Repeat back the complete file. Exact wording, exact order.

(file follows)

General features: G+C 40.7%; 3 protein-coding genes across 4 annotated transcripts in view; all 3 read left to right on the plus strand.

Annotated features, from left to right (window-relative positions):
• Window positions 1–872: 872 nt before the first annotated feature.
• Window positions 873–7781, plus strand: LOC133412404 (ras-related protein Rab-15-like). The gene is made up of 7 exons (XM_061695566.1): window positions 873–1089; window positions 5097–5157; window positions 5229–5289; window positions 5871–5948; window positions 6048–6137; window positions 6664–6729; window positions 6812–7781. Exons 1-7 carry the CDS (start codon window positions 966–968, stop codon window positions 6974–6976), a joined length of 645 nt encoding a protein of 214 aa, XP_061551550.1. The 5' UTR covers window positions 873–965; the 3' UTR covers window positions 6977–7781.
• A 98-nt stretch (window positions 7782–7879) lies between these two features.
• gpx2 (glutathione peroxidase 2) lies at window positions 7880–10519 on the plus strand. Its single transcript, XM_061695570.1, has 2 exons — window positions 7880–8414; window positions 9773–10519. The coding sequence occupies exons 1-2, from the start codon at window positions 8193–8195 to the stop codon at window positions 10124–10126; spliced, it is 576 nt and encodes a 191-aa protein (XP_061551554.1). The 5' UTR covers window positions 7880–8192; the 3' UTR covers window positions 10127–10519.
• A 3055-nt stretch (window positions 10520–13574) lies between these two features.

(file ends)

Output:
General features: G+C 40.7%; 3 protein-coding genes across 4 annotated transcripts in view; all 3 read left to right on the plus strand.

Annotated features, from left to right (window-relative positions):
• Window positions 1–872: 872 nt before the first annotated feature.
• Window positions 873–7781, plus strand: LOC133412404 (ras-related protein Rab-15-like). The gene is made up of 7 exons (XM_061695566.1): window positions 873–1089; window positions 5097–5157; window positions 5229–5289; window positions 5871–5948; window positions 6048–6137; window positions 6664–6729; window positions 6812–7781. Exons 1-7 carry the CDS (start codon window positions 966–968, stop codon window positions 6974–6976), a joined length of 645 nt encoding a protein of 214 aa, XP_061551550.1. The 5' UTR covers window positions 873–965; the 3' UTR covers window positions 6977–7781.
• A 98-nt stretch (window positions 7782–7879) lies between these two features.
• gpx2 (glutathione peroxidase 2) lies at window positions 7880–10519 on the plus strand. Its single transcript, XM_061695570.1, has 2 exons — window positions 7880–8414; window positions 9773–10519. The coding sequence occupies exons 1-2, from the start codon at window positions 8193–8195 to the stop codon at window positions 10124–10126; spliced, it is 576 nt and encodes a 191-aa protein (XP_061551554.1). The 5' UTR covers window positions 7880–8192; the 3' UTR covers window positions 10127–10519.
• A 3055-nt stretch (window positions 10520–13574) lies between these two features.